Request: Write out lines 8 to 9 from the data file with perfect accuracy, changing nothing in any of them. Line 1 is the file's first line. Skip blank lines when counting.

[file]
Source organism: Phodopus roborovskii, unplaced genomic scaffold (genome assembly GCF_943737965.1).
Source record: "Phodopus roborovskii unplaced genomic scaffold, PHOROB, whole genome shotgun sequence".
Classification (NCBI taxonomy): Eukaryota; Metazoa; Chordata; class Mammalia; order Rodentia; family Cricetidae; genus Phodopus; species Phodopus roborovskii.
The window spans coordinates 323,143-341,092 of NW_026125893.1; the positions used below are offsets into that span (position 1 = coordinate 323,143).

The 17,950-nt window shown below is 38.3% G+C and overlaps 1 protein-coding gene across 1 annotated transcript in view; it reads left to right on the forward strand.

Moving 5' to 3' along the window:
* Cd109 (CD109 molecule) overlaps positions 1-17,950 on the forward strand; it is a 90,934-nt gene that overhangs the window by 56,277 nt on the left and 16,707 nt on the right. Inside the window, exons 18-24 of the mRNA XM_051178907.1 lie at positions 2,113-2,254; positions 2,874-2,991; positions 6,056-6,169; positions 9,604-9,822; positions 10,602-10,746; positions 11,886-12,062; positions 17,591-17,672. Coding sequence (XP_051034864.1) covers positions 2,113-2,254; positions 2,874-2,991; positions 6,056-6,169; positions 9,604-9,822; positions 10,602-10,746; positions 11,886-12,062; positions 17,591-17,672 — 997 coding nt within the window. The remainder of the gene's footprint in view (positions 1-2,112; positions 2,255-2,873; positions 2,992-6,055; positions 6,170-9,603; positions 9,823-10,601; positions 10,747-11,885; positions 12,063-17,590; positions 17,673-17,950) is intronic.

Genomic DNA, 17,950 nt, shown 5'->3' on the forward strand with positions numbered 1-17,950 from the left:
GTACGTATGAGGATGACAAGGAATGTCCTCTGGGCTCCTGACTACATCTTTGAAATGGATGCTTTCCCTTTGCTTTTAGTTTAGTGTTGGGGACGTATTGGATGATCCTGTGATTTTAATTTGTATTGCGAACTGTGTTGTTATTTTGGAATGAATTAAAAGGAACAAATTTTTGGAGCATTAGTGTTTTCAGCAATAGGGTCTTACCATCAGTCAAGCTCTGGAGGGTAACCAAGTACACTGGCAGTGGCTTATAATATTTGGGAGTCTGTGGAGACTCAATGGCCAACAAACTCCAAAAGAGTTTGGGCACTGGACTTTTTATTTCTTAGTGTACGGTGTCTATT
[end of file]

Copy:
Genomic DNA, 17,950 nt, shown 5'->3' on the forward strand with positions numbered 1-17,950 from the left:
GTACGTATGAGGATGACAAGGAATGTCCTCTGGGCTCCTGACTACATCTTTGAAATGGATGCTTTCCCTTTGCTTTTAGTTTAGTGTTGGGGACGTATTGGATGATCCTGTGATTTTAATTTGTATTGCGAACTGTGTTGTTATTTTGGAATGAATTAAAAGGAACAAATTTTTGGAGCATTAGTGTTTTCAGCAATAGGGTCTTACCATCAGTCAAGCTCTGGAGGGTAACCAAGTACACTGGCAGTGGCTTATAATATTTGGGAGTCTGTGGAGACTCAATGGCCAACAAACTCCAAAAGAGTTTGGGCACTGGACTTTTTATTTCTTAGTGTACGGTGTCTATT